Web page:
E-cigarettes have become more and more popular in the last few years. They are now widely accessible, sold at gas stations as well as specialty stores and over the internet. It’s now common to see e-cigarettes being used both inside and outside restaurants and bars. They have been praised as quitting smoking aids and have been touted as harmless, yet there is a significant lack of research that has been conducted both on the short and long-term effects of e-cigarettes. Some also worry that even if the e-cigarettes themselves may be harmless, they may act as a gateway into the world of smoking for young people and non-smokers.
E-cigarettes, in their most basic form, contain cartridges filled with nicotine, which is turned into a vapour that can be inhaled by the smoker. The devices can satisfy nicotine cravings without involving tobacco, and are often available with fun flavourings that make the experience of using an e-cigarette even more attractive.
While the concept of the e-cigarette seems amazing, they are still a relatively new product that is not well understood. While some researchers are optimistic about e-cigarettes and their possible use as a stop-smoking aid, some studies that have emerged have pointed to some adverse health effects associated with e-cigarette use. These include increased airway resistance and a reduced ability to cough, which can increase a person’s risk of choking and can allow infectious agents to stay inside the throat. The products used to flavour the vapour in e-cigarettes may also have adverse side effects – hot cinnamon candies, banana pudding, and menthol tobacco were found to have a negative affect on the lungs, while other flavours were less harmful. The nicotine in the e-cigarettes, when not treated properly, has also been linked to nausea, vomiting and eye irritation.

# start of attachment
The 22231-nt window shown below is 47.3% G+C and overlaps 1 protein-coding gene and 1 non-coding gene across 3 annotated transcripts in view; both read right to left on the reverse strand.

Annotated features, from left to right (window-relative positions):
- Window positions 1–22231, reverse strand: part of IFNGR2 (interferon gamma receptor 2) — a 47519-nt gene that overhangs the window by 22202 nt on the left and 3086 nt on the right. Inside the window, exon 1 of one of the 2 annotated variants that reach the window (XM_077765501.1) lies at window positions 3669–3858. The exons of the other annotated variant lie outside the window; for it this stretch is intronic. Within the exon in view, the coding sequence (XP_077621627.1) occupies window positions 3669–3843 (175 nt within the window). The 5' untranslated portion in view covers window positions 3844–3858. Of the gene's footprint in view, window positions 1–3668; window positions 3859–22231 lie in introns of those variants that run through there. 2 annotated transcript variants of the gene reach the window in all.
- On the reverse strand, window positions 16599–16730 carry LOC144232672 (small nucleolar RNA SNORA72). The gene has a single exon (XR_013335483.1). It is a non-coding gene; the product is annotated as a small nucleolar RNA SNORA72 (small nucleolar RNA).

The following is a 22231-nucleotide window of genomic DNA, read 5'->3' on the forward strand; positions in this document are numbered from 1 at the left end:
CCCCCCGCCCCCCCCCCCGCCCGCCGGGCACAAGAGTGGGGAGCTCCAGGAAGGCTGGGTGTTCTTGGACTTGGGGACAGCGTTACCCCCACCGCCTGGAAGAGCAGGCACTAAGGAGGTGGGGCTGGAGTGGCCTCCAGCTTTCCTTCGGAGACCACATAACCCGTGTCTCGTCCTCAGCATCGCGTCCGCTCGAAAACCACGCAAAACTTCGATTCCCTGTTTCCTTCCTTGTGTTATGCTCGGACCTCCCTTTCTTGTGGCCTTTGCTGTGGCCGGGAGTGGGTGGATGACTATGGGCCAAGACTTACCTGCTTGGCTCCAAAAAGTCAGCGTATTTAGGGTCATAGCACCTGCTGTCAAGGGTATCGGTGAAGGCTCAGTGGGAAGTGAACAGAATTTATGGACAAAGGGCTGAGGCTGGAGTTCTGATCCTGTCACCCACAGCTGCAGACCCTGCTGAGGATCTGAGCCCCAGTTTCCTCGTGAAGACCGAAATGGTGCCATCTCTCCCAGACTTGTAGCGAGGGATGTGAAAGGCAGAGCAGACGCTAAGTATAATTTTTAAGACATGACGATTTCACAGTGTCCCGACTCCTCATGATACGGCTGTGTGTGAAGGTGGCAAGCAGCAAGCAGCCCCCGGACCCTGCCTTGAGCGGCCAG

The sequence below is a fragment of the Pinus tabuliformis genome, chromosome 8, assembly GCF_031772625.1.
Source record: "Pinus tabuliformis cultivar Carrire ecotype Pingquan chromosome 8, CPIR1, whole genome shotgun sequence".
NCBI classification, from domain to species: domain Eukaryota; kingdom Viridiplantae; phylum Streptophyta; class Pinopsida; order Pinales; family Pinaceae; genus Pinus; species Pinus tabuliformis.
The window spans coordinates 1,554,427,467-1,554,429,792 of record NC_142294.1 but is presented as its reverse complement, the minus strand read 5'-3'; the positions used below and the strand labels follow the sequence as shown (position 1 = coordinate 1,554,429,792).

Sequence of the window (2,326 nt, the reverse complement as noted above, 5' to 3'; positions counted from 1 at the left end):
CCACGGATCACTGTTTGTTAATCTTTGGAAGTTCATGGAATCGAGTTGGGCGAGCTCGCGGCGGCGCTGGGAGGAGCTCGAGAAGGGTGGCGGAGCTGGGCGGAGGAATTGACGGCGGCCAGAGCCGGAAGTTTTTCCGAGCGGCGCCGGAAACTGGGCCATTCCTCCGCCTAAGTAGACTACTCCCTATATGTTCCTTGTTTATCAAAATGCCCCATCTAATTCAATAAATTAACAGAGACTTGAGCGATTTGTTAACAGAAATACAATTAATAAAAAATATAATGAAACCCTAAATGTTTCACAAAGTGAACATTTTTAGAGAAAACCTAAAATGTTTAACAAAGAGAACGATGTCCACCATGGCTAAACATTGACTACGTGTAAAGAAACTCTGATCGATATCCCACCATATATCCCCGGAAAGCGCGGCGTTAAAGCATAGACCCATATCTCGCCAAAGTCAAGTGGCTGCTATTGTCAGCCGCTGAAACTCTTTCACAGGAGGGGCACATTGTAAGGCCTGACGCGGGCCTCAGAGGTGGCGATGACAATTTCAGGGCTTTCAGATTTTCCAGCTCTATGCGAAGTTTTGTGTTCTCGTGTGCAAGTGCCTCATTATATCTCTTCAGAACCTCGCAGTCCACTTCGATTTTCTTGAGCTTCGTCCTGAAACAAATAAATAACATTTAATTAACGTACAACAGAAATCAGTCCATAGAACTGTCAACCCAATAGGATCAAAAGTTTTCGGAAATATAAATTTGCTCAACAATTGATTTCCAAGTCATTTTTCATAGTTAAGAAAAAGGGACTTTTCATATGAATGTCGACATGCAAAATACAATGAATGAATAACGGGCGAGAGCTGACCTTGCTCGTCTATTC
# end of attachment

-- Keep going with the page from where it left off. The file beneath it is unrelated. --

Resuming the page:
The preliminary studies performed on e-cigarettes have had mixed results, and it’s clear that more research needs to be done on their safety and effectiveness so that both short- and long-term effects of their use can be better understood. The problem right now is that e-cigarettes are widely available with Health Canada silent on their regulation. Concern over these products have caused provinces and cities to take matters into their own hands: Ontario now treats e-cigarettes like tobacco products, prohibiting their sale to minors, restricting their promotion and requiring that they not be used in non-smoking areas. Vancouver limits e-cigarette use in public spaces, and Nova Scotians cannot use e-cigarettes in indoor public spaces, and they cannot purchase an e-cigarette if they are under 19.
This new legislation is already being fought by the e-cigarette industry, and Health Canada’s continued silence is perturbing. Slow regulation and conflicting evidence was to the benefit of big tobacco in the 20th century – could we be observing a similar trend with e-cigarettes today? If you are concerned about the lack of information available on e-cigarettes and agree with provinces and municipalities that have restricted their use and sale, write to your representatives in government and ask that further research be performed and regulations be imposed on e-cigarettes.